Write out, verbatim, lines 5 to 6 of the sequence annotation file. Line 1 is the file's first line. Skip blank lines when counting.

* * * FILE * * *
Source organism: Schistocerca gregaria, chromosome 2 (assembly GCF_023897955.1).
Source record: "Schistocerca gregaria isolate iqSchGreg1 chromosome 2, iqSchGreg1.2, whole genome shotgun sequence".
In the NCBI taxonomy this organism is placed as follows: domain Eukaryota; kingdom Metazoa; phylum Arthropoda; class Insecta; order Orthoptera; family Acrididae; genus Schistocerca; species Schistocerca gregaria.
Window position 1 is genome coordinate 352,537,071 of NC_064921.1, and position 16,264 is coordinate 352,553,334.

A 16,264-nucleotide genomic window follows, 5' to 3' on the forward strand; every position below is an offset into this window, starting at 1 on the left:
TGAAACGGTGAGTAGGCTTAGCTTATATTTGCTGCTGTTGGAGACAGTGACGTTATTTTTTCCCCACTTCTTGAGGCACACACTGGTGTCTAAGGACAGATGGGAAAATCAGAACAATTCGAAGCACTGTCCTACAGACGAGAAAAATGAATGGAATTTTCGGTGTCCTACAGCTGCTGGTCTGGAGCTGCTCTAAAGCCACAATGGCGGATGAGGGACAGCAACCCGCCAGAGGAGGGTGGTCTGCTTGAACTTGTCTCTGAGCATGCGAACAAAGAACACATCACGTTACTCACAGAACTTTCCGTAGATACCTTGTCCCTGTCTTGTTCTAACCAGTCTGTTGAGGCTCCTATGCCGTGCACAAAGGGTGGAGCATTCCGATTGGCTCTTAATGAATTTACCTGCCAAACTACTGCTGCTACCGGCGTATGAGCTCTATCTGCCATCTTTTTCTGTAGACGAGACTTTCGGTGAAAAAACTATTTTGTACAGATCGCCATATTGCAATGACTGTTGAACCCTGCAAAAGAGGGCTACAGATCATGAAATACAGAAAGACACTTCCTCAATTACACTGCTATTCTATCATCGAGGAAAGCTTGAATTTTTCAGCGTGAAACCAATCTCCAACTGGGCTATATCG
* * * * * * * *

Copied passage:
A 16,264-nucleotide genomic window follows, 5' to 3' on the forward strand; every position below is an offset into this window, starting at 1 on the left:
TGAAACGGTGAGTAGGCTTAGCTTATATTTGCTGCTGTTGGAGACAGTGACGTTATTTTTTCCCCACTTCTTGAGGCACACACTGGTGTCTAAGGACAGATGGGAAAATCAGAACAATTCGAAGCACTGTCCTACAGACGAGAAAAATGAATGGAATTTTCGGTGTCCTACAGCTGCTGGTCTGGAGCTGCTCTAAAGCCACAATGGCGGATGAGGGACAGCAACCCGCCAGAGGAGGGTGGTCTGCTTGAACTTGTCTCTGAGCATGCGAACAAAGAACACATCACGTTACTCACAGAACTTTCCGTAGATACCTTGTCCCTGTCTTGTTCTAACCAGTCTGTTGAGGCTCCTATGCCGTGCACAAAGGGTGGAGCATTCCGATTGGCTCTTAATGAATTTACCTGCCAAACTACTGCTGCTACCGGCGTATGAGCTCTATCTGCCATCTTTTTCTGTAGACGAGACTTTCGGTGAAAAAACTATTTTGTACAGATCGCCATATTGCAATGACTGTTGAACCCTGCAAAAGAGGGCTACAGATCATGAAATACAGAAAGACACTTCCTCAATTACACTGCTATTCTATCATCGAGGAAAGCTTGAATTTTTCAGCGTGAAACCAATCTCCAACTGGGCTATATCG